“The message of Jesus is the most powerful message in the world. It is good news. It changes lives. It changes cities and cultures. Yet it is also a message that provokes opposition. God equips you to pass on this message by giving you the Holy Spirit”.
In this passage Jesus talks of being faithful in the light of persecution: he talks of overcoming that very human response of fear so we can walk the cross road following Jesus with courage and trust.
We are working our way through Jesus journey to Jerusalem in Luke’s Gospel, a journey that takes up the central third of the gospel narrative (ch 10-19), a Journey narrative that focuses on Jesus teaching on what it means for us to follow him.  Today we are moving into a new block of teaching, over the past few weeks we’d seen that Jesus was heading more and more into conflict with the religious and political leaders of the day and in light of that he calls his disciples and us to be faithful. He focuses on two things that should encourage us; Seeing present trials and challenges in light of eternity, and a correct understanding of the nature of God. We can be faithful because of who God is and that God will bring his plans and proposes to fulfilment in Jesus Christ.
The passage opens with a temporal link ‘meanwhile’ we’ve moved on in the narrative to a new situation but it’s not a clean break with what has gone before.  We are told that there is a great crowd of many thousands, and while the crowd in the earlier part of Luke’s gospel are always seen as a benign presence, here we are told they were trampling on one another, it is a bit more threatening. Maybe it was a bit like the crowds for euro 2016, a mix of the ecstatic and eccentric Icelanders and their joyful synchronised clapping but also those elements of Russian and English fans spoiling for a fight. Because in the previous passage we’ve been told there are elements who think that Jesus is motivated by evil, others who are demanding that Jesus show them greater and greater signs, and that the Pharisees and scribes are there questioning and hoovering waiting for Jesus to slip up so they can pounce.  In Luke’s gospel when there is a crowd Jesus turns to his disciples and teaches them about true discipleship.  Jesus is aware that the pressure of the crowd can cause us to compromise our faith, either the pull of popularism, to simply keep on pleasing the crowd or the push of persecution to appease the crowd.   Both pressures have historically caused the church to compromise their faithfulness to Jesus and push and pull at our faith: The pull to conform to the standards and social norms of today and the push against our faith, at least to keep it to ourselves.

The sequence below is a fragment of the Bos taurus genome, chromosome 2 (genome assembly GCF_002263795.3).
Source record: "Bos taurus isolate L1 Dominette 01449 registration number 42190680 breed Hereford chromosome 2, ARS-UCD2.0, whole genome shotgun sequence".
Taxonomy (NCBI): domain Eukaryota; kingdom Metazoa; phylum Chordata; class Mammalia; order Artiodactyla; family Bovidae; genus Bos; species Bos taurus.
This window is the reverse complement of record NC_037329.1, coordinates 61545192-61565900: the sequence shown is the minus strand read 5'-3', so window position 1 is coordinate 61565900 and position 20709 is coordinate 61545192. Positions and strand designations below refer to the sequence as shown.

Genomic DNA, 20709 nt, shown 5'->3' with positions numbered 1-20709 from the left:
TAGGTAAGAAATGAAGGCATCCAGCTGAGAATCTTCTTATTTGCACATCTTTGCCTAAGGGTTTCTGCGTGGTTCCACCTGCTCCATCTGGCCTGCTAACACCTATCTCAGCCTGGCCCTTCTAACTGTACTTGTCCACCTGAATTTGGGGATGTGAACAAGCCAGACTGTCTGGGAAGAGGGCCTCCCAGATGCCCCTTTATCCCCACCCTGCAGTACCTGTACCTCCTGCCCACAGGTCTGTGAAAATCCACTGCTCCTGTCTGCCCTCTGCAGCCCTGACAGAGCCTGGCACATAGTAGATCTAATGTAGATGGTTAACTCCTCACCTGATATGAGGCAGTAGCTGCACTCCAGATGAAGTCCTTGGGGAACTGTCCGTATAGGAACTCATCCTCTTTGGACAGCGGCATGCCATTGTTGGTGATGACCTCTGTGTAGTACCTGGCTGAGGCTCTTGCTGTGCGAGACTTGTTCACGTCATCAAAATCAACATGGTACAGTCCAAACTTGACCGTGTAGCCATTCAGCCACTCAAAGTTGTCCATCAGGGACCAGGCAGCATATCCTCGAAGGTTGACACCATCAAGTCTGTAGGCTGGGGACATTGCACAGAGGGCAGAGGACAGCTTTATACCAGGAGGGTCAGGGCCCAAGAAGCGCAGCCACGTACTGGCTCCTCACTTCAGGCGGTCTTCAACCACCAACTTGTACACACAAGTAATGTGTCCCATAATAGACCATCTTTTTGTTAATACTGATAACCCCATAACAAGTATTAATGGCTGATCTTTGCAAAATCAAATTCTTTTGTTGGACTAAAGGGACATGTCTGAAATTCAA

Jesus starts by calling his disciples to be on guard, not against the unruly crowd, but the unruly tendencies of their own heart; to be on guard against the yeast of the Pharisees. Yeast was added to dough to make it rise but in Jewish thinking it was also a metaphor for sin that once it is entertained can infect the whole mixture or dough.  In the passage we looked at last week Jesus had used a play on words to challenge the Pharisees, he had said they had missed the love of God and others but loved the good seats in the synagogue and the respectful greetings in the market place. It all had to do with external appearance not what was at the heart. Here Jesus sums that up with the word hypocrisy. It was a mask an act they put on. Jesus calls us to be wholeheartedly committed to him, that we are to be people of integrity, our outward actions and reactions, how we live and how we love should be a reflection of what is at our heart, our external life should be a reflection of our internal life, regardless of who is watching.

Jesus finishes his warning about this with a series of three sayings about what happens in secret will be made known. It has a present real life application: eventually the mask will crack or we will drop the act and people will see what is really at our core, what we believe will become known, in times of great pressure to conform or persecution is definitely one of those times. It also has an eternal application as well. As we move through this passage there is a time when we will stand before God and what is in the heart will be made known. King David is an example of that in scripture. He is known as a man after God’s own heart, he has integrity, now sadly he blows it big time, he is not perfect, but even in that case when confronted with his sin he repents and turns back to God. We have his powerful prayer of confession in psalm 51. 


Jesus moves from the pull of popularism to the push of persecution. He tells his disciples, they are not to fear those who can kill the body, but rather fear him who can throw you in to hell. Ok relax Jesus isn’t getting into the old hellfire and brimstone preaching here and neither am I. firstly Jesus is a realist, he knows what is going to happen to his followers that they like he will face persecution and death. He tells him in verse 11 they will be bought before synagogues rulers and authorities, there is going to be pressure to deny Jesus. Church history is full of persecution and martyrs and Jesus is saying don’t fear that, even though they can and will kill you, rather fear God.
Of course fear can be understood in two ways, the first is the crippling fear of being afraid, scared, petrified, it’s the sort of fear that can cause us to turn away from trusting Jesus Christ can cause us to deny him.  The other fear is the idea of respect and honour. Jesus here is NOT saying we should be afraid of God because God’s got the bigger stick, rather our respect for and honour of God should enables us to be faithful to him, cause in the end he is the one who cares.